RetroIt wasn't just Panasonic that was looking back to old-school styling. Fujifilm's X100S and X20 cameras had onlookers pining for the 1960s. The camera housings looked like something straight out of "Blow Up" or "From Russia With Love," with textured back synthetic leather wrapped around a magnesium body. Even usually ultra modern, ultra plastic Samsung got in on the act with its NX300 micro four thirds or hybrid camera which combined classic looks from the heyday of analogue photography with lens arrays and technology that enable it to take 3D still photos and connect via wi-fi.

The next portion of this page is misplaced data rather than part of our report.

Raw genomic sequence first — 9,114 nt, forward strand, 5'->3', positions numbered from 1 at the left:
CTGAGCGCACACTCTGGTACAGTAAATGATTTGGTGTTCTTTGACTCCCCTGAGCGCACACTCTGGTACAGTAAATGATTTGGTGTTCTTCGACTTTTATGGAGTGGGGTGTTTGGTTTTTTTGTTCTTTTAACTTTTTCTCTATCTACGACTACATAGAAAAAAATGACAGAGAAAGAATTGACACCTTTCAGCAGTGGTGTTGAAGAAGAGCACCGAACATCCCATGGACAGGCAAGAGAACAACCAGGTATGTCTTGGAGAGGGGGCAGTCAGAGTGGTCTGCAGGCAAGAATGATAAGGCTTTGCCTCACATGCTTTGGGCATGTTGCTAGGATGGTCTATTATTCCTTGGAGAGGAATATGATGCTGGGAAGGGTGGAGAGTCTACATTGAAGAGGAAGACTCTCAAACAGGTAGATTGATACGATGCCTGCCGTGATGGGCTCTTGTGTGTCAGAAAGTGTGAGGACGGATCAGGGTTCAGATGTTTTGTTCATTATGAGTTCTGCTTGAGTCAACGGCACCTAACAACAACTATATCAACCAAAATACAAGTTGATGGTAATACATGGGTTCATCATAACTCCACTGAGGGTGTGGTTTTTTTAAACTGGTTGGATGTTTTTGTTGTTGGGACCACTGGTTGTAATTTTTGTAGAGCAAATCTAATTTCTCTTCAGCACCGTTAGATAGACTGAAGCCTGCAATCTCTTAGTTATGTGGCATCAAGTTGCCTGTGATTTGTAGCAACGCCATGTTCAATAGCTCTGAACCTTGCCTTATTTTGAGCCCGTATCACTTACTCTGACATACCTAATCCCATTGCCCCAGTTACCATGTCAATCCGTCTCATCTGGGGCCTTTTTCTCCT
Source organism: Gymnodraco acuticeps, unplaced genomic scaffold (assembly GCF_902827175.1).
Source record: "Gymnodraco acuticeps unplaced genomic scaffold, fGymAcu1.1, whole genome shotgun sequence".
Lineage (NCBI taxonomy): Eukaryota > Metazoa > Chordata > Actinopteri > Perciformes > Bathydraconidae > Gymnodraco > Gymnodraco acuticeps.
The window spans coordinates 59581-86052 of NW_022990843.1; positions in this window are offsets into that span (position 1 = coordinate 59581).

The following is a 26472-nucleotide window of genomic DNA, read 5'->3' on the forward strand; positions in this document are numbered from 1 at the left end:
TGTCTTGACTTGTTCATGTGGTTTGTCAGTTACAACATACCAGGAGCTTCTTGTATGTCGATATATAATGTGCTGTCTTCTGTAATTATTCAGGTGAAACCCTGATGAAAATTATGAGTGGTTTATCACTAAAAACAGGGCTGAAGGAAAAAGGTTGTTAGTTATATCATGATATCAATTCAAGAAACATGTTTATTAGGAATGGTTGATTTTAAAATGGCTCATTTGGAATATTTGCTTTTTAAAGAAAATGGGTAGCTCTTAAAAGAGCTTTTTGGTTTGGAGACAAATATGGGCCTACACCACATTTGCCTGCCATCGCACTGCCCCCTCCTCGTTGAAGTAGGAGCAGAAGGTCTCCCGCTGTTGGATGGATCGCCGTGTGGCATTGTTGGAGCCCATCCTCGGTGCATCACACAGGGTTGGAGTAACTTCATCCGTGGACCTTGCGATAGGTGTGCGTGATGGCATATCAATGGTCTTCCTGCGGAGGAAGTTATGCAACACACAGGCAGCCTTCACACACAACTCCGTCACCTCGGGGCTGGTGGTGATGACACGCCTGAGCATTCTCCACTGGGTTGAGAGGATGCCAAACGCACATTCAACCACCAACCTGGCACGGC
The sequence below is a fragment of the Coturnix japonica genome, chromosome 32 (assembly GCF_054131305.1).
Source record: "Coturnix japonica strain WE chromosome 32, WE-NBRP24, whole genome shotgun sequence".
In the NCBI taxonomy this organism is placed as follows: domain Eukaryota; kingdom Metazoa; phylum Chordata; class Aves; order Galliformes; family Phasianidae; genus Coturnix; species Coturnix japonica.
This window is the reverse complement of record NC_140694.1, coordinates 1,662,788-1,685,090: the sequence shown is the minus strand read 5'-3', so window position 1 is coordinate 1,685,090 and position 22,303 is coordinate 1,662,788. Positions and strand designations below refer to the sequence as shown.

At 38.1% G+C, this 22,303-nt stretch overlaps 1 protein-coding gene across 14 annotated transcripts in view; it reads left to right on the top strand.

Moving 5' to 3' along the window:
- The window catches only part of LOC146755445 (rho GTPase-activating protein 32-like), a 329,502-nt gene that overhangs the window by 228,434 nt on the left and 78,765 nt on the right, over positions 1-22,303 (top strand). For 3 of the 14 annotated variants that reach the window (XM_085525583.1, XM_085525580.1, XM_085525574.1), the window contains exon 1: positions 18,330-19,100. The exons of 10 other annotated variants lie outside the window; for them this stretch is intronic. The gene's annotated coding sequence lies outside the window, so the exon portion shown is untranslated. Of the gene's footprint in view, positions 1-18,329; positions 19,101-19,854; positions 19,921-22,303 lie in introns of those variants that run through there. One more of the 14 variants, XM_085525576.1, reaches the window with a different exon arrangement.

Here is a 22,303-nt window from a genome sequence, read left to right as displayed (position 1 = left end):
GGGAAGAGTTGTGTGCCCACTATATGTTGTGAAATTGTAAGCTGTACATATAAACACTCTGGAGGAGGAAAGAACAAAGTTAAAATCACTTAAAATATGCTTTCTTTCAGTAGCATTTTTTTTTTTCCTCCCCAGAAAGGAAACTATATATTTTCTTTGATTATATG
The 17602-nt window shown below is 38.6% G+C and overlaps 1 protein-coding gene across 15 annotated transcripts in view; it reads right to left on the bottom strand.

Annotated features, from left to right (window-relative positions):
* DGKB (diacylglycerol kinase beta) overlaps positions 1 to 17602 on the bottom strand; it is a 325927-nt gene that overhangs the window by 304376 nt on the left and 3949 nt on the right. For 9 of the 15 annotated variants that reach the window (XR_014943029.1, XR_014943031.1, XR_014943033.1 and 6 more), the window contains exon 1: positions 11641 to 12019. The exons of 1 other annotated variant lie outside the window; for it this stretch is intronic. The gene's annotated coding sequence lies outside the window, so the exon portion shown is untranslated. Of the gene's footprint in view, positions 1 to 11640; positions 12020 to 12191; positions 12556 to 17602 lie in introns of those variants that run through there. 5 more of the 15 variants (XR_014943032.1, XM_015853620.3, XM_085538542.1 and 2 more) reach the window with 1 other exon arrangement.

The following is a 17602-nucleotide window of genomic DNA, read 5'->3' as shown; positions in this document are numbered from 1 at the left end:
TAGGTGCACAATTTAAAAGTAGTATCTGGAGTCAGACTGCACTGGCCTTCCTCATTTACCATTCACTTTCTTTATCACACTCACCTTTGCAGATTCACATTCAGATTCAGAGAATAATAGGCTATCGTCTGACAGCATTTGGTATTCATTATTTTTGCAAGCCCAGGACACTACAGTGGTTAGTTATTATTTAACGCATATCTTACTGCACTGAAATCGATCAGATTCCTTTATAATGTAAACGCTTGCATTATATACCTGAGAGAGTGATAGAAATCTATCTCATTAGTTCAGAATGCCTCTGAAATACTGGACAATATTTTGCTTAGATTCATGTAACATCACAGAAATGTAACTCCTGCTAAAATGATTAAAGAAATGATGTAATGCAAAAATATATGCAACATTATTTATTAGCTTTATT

ValueEven companies such as Nikon, Canon and Polaroid, which hadn't quite jumped on the retro bandwagon, seemed to have decided less is more and all went with very minimalist designs for the their latest hybrid offerings. Polaroid went one step further with the launch of the world's first Android-powered interchangeable lens camera, the iM1836, which though lacking in quality compared with vanguard companies such as Nikon, beat its competition in terms of value for money. At prices which start at $399, its cameras are priced to appeal to consumers as well as ‘prosumers' and its lens adaptors mean that accessories from other companies will fit its products. Nikon also showed that it had one eye on the consumer market and on enticing hobbyists to become enthusiasts. Its J3 and S1 hybrid cameras are available with a lens kit for $600 and $500 respectively.